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Sleep Tips for a Bad Back

Are you struggling to get a good night's sleep because of your bad back? You may find that you:

  • lie awake with pain at night
  • toss and turn trying to find a comfortable sleeping position
  • wake with the same aches everyday

Up to 40% of the population suffer from a bad back, and as a result, have difficulties trying to sleep.

A man sitting on his bed, struggling to sleep due to his bad back
Follow our tips to get a soothing night's sleep for your bad back

In this guide, we will focus on three changes you can make to help you sleep with a bad back. This will include consideration of your:

  1. mattress
  2. pillow
  3. sleeping position

As with all our guides, the information supplied should not be seen as a substitute for medical advice. Please seek professional guidance from your doctor if you need to.

Tips for a bad back: your mattress

When it comes to back pain, it is vital that your mattress provides the right level of support and comfort. Your mattress should offer an adequate level of support for you, encourage a healthy sleeping posture and ensure correct spinal alignment. Whilst many people find that a firm mattress supports a bad back, in reality, mattress firmness and comfort is a personal choice. For more information on mattress firmness, visit our page, what mattress firmness is right for me?

There are a few signs that suggest your mattress could be the cause of your back pain. Read on to find out more.

  • Your mattress is more than 7 years old
    Over the years, the materials in your mattress will deteriorate and will no longer offer the correct level of support for your back.
  • Your mattress dips or sags
    Sleeping on a lumpy mattress is not only uncomfortable, it also contributes to incorrect body weight distribution across the surface of the mattress. This causes pressure point build-up and soreness.
  • Springs can be felt through other comfort layers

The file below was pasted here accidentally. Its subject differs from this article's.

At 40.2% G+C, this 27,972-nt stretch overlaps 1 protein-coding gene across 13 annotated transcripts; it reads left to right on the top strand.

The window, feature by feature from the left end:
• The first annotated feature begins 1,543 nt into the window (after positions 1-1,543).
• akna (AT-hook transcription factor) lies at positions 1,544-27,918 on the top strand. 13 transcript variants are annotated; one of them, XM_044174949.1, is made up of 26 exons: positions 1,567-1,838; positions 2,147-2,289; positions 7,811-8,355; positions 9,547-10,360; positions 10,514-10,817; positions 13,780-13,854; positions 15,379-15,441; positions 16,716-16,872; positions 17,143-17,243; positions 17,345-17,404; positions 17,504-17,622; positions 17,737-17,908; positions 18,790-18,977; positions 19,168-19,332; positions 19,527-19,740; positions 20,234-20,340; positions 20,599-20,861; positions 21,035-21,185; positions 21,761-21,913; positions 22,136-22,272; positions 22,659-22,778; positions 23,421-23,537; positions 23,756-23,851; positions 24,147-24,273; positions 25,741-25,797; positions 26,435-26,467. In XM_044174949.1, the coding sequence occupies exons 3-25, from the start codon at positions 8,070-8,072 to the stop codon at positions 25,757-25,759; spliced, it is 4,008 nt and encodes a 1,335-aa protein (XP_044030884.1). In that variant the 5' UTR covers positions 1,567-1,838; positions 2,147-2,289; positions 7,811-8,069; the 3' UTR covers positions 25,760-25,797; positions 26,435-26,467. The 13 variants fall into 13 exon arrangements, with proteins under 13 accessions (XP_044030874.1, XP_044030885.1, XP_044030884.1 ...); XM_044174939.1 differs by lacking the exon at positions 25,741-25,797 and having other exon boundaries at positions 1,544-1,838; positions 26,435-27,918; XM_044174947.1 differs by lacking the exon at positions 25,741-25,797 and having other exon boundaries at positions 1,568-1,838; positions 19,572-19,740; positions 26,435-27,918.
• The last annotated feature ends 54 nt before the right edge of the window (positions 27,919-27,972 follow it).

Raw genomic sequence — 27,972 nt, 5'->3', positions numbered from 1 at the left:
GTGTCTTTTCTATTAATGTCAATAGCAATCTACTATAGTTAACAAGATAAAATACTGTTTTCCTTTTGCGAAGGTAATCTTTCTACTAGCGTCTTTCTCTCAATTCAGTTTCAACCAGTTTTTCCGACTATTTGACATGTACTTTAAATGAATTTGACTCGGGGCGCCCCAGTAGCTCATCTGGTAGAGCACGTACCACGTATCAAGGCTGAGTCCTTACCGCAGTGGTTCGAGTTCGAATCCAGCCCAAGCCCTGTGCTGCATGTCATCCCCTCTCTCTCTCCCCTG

Feeling springs while you sleep is a sure sign that the mattress comfort layers have worn out and are no longer providing the support you need.

If any of these apply to your mattress, it's time for a new one. If you're struggling to find a mattress that will relieve your back pain or simply don't know where to start, give us a call! We are happy to offer support and guidance to find you a mattress that will provide a pain-free night's sleep.

Consider an orthopaedic mattress

Although there isn't one type of mattress to suit everyone's back pain, orthopaedic mattresses are specifically designed to support your spine and joints. This type of mattress provides a greater level of support to ensure that you adopt a healthy posture while you sleep. You can read more about orthopaedic mattresses and the benefits they can provide on our page, what is an orthopaedic mattress?

A man lying back in bed, happy and without a bad back thanks to the support of a comfortable orthopaedic mattress
An orthopaedic mattress offers optimal pressure relief to help you sleep with a bad back

Tips for a bad back: choosing the right pillow

It is important not to overlook the importance of your pillows when trying to relieve your back pain. A very thin or collapsed pillow won't provide enough support, whereas using too many pillows will tilt your neck upwards, unnaturally curving your spine. This can lead to aches and pains in your neck and back. To ensure your neck has the right support, make sure your pillows: